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Clinical trials

Concerns remain over EMA proposals on access to clinical trial data


The European Medicines Agency (EMA) has altered its draft policy on access to clinical trial data after the European Ombudsman complained that recent changes had made the policy too restrictive.

The agency had proposed that researchers and the wider public should have access to an “on-screen only” version of clinical trial data, preventing the printing, distribution or circulation of the information. 

But Emily O’Reilly, the ombudsman, wrote to the EMA’s director, Guido Rasi, saying the restrictions on data undermine a “fundamental right of public access to documents established by European Union law”.

The EMA has now indicated that it intends to make changes to its draft policy to allow the possibility of downloading documents for academic and non-commercial research purposes.

However, O’Reilly is still concerned that the EMA has imposed broad legal conditions on the access to and use of data and that it will allow only limited access to clinical trial data by redacting significant information. In a statement, she says: “The Ombudsman remains puzzled as to why EMA abandoned its original draft disclosure policy from 2012 and substituted it with a different draft policy, more in line with the pharmaceutical industry’s wishes.”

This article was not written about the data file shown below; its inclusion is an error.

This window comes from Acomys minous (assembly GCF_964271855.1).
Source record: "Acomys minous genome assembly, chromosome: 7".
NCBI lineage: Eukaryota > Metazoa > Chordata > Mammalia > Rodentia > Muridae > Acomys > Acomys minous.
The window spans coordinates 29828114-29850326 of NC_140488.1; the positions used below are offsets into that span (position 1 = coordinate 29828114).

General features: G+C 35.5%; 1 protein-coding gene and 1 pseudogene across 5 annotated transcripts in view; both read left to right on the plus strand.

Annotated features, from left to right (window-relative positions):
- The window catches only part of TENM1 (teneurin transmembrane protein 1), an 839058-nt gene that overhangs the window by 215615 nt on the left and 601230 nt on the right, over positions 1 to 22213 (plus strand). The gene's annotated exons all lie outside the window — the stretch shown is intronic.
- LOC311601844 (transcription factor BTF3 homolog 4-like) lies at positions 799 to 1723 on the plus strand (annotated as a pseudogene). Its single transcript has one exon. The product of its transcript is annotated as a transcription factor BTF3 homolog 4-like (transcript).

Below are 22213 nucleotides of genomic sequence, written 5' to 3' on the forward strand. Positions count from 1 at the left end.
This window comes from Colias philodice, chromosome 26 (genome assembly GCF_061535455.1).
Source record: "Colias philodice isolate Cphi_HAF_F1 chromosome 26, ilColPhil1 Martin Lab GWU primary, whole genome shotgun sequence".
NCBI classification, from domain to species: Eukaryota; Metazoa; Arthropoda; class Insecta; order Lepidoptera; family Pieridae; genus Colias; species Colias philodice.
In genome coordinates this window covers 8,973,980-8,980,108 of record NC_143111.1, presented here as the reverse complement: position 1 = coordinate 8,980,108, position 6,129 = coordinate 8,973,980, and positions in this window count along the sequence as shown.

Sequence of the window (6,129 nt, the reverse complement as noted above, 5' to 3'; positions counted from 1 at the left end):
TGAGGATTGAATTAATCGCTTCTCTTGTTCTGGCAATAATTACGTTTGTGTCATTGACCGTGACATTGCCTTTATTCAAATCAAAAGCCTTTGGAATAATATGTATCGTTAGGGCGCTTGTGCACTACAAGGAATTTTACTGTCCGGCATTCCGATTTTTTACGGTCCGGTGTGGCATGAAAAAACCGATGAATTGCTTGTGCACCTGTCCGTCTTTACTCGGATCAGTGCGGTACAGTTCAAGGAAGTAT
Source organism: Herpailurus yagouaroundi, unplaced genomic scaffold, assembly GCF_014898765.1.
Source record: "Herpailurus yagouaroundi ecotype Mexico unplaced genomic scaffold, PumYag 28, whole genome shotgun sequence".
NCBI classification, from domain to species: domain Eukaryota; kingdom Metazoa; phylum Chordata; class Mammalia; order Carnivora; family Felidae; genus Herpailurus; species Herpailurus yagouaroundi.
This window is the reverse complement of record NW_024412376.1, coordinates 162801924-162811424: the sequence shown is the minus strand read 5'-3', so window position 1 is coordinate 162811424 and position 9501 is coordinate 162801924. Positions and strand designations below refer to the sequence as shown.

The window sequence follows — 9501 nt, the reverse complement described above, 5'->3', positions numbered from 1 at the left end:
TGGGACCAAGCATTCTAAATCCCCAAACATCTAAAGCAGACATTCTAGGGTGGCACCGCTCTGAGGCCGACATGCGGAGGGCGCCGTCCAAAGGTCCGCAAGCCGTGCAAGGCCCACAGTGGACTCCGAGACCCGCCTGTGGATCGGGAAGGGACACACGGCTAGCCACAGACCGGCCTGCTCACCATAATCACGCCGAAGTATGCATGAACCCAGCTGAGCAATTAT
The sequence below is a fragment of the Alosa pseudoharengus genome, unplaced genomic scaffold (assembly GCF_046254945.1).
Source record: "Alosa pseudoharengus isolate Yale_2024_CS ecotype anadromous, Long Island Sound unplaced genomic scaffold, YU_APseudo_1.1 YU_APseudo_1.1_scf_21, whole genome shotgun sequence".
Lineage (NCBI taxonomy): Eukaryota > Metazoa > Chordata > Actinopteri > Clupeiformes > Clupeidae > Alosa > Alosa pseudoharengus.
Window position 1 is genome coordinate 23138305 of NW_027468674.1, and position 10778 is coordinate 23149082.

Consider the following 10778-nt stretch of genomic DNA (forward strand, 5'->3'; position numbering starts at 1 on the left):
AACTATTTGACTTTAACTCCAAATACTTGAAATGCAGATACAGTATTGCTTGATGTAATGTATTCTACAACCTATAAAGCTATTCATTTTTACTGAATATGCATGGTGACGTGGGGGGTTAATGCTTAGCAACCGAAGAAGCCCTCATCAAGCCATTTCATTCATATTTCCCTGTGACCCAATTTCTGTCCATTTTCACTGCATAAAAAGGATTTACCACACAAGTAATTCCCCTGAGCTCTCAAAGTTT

The European Association of Hospital Pharmacists has also written to the EMA board expressing concerns about the proposals. Its president Roberto Frontini said: “Transparency is needed for the purposes of scrutiny.

“We hope the agency will listen to what the European Ombudsman and stakeholders are saying: the transparency policy should go further.”

Ben Goldacre, physician, scientist and author of Bad Science and Bad Pharma, has also joined the debate. In a guest post on the USvsth3M blog he urged users to complain to Paola Testori, head of the European Commission’s directorate for health and consumers, which oversees the EMA.

He described the EMA’s proposals as an “affront to evidence-based medicine” which puts lives at risk. “They fly in the face of changes to EU legislation … exposing the regulator to justified mockery.”

Citation: The Pharmaceutical Journal DOI: 10.1211/PJ.2014.20065541

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